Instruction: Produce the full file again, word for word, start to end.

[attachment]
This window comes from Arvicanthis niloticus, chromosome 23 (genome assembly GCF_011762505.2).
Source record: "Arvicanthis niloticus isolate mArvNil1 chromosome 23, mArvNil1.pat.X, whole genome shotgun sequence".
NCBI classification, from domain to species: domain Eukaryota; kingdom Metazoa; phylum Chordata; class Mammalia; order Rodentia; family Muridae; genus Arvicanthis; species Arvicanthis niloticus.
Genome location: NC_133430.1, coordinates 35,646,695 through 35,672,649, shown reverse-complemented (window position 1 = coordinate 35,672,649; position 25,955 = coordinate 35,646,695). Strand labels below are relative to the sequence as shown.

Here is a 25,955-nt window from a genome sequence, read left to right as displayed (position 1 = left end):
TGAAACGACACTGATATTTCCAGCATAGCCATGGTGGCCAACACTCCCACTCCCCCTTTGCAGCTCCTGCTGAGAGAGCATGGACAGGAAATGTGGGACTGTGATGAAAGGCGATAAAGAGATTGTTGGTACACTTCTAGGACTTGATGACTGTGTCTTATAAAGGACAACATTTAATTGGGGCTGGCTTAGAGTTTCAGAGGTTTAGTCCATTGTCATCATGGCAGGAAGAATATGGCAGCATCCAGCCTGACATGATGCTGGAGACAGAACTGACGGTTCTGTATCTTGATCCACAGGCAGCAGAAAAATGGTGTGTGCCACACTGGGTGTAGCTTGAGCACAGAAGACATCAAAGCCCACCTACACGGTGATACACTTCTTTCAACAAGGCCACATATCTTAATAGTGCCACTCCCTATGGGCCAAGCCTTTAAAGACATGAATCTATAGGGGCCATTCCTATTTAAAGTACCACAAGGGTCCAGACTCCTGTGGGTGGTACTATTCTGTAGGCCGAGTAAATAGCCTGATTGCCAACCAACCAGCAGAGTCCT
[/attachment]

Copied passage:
This window comes from Arvicanthis niloticus, chromosome 23 (genome assembly GCF_011762505.2).
Source record: "Arvicanthis niloticus isolate mArvNil1 chromosome 23, mArvNil1.pat.X, whole genome shotgun sequence".
NCBI classification, from domain to species: domain Eukaryota; kingdom Metazoa; phylum Chordata; class Mammalia; order Rodentia; family Muridae; genus Arvicanthis; species Arvicanthis niloticus.
Genome location: NC_133430.1, coordinates 35,646,695 through 35,672,649, shown reverse-complemented (window position 1 = coordinate 35,672,649; position 25,955 = coordinate 35,646,695). Strand labels below are relative to the sequence as shown.

Here is a 25,955-nt window from a genome sequence, read left to right as displayed (position 1 = left end):
TGAAACGACACTGATATTTCCAGCATAGCCATGGTGGCCAACACTCCCACTCCCCCTTTGCAGCTCCTGCTGAGAGAGCATGGACAGGAAATGTGGGACTGTGATGAAAGGCGATAAAGAGATTGTTGGTACACTTCTAGGACTTGATGACTGTGTCTTATAAAGGACAACATTTAATTGGGGCTGGCTTAGAGTTTCAGAGGTTTAGTCCATTGTCATCATGGCAGGAAGAATATGGCAGCATCCAGCCTGACATGATGCTGGAGACAGAACTGACGGTTCTGTATCTTGATCCACAGGCAGCAGAAAAATGGTGTGTGCCACACTGGGTGTAGCTTGAGCACAGAAGACATCAAAGCCCACCTACACGGTGATACACTTCTTTCAACAAGGCCACATATCTTAATAGTGCCACTCCCTATGGGCCAAGCCTTTAAAGACATGAATCTATAGGGGCCATTCCTATTTAAAGTACCACAAGGGTCCAGACTCCTGTGGGTGGTACTATTCTGTAGGCCGAGTAAATAGCCTGATTGCCAACCAACCAGCAGAGTCCT